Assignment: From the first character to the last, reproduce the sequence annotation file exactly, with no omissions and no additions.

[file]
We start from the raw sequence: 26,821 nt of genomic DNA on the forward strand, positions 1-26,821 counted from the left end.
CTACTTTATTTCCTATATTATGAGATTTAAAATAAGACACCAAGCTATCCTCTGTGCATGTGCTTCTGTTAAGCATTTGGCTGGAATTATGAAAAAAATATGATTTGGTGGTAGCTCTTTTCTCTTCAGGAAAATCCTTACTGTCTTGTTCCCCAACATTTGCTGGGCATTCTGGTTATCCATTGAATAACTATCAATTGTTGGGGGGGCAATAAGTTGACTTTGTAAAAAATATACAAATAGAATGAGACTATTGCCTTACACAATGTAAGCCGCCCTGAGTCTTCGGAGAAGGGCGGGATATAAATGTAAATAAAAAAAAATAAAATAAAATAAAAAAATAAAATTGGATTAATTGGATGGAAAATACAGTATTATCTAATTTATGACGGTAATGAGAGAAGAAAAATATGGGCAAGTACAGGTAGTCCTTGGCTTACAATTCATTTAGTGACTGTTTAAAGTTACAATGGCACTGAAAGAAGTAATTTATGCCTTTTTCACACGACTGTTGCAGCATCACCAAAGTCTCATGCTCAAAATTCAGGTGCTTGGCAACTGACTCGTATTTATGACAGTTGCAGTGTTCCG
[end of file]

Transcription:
We start from the raw sequence: 26,821 nt of genomic DNA on the forward strand, positions 1-26,821 counted from the left end.
CTACTTTATTTCCTATATTATGAGATTTAAAATAAGACACCAAGCTATCCTCTGTGCATGTGCTTCTGTTAAGCATTTGGCTGGAATTATGAAAAAAATATGATTTGGTGGTAGCTCTTTTCTCTTCAGGAAAATCCTTACTGTCTTGTTCCCCAACATTTGCTGGGCATTCTGGTTATCCATTGAATAACTATCAATTGTTGGGGGGGCAATAAGTTGACTTTGTAAAAAATATACAAATAGAATGAGACTATTGCCTTACACAATGTAAGCCGCCCTGAGTCTTCGGAGAAGGGCGGGATATAAATGTAAATAAAAAAAAATAAAATAAAATAAAAAAATAAAATTGGATTAATTGGATGGAAAATACAGTATTATCTAATTTATGACGGTAATGAGAGAAGAAAAATATGGGCAAGTACAGGTAGTCCTTGGCTTACAATTCATTTAGTGACTGTTTAAAGTTACAATGGCACTGAAAGAAGTAATTTATGCCTTTTTCACACGACTGTTGCAGCATCACCAAAGTCTCATGCTCAAAATTCAGGTGCTTGGCAACTGACTCGTATTTATGACAGTTGCAGTGTTCCG